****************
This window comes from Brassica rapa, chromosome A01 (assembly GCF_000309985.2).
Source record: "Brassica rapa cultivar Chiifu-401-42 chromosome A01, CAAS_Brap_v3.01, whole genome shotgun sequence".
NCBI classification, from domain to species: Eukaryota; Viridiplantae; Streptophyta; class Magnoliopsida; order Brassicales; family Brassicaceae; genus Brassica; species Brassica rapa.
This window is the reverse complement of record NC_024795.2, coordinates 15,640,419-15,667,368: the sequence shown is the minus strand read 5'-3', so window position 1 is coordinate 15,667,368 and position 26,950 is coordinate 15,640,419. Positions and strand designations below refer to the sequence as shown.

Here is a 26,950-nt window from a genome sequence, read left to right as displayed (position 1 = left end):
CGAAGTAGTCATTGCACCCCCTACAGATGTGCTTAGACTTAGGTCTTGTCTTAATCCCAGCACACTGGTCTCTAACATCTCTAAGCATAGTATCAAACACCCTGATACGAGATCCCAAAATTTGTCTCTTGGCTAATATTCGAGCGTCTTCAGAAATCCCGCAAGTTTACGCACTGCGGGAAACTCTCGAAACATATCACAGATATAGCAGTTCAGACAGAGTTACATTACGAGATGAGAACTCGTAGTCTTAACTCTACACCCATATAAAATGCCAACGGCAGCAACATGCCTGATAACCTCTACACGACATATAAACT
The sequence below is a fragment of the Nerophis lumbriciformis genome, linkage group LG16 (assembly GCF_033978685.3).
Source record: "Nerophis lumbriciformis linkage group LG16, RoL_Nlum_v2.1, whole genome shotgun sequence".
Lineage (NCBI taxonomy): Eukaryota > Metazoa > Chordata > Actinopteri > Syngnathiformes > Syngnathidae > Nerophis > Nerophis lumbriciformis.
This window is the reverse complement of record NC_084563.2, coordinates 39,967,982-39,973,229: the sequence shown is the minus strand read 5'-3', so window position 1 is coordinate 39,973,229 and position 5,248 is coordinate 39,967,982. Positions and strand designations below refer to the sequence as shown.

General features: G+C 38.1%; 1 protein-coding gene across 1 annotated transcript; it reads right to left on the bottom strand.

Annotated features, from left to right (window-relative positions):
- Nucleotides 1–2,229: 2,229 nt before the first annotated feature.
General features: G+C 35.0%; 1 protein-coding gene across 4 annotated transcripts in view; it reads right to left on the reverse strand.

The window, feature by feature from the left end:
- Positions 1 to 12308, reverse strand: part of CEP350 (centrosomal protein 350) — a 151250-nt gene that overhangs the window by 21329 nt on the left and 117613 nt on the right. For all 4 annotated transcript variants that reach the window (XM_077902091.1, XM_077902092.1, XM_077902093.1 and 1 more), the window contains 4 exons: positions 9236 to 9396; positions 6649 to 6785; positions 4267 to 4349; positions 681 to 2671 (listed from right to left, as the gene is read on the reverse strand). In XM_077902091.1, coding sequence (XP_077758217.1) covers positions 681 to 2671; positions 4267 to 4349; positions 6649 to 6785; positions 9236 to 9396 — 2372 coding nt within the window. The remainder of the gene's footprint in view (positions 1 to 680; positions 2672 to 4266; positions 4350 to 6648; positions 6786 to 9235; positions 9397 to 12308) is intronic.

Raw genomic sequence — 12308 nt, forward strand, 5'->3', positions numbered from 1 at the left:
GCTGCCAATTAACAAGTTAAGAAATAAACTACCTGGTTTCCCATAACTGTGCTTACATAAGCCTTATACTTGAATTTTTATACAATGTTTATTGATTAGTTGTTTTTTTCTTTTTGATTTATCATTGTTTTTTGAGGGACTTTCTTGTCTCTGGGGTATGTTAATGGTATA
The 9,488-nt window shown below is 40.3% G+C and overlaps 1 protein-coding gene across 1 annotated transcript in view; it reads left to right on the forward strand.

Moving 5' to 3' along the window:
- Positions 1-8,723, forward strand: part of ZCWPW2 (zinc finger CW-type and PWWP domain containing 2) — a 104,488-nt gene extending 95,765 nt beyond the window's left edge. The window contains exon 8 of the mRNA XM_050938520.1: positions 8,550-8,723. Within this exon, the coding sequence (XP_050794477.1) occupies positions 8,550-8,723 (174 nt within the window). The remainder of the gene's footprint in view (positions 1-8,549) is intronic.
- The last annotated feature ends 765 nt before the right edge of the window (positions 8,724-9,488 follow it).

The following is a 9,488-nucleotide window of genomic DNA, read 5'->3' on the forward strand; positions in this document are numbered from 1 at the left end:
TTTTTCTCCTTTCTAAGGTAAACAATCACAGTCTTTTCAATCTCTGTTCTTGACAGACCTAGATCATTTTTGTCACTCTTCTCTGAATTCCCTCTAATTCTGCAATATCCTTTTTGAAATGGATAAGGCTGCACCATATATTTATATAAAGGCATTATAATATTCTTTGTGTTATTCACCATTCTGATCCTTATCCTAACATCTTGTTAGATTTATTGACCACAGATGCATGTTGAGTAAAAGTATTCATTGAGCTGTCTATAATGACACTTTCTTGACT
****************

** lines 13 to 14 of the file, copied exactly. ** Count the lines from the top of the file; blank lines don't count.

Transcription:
- Nucleotides 1–2,229: 2,229 nt before the first annotated feature.
General features: G+C 35.0%; 1 protein-coding gene across 4 annotated transcripts in view; it reads right to left on the reverse strand.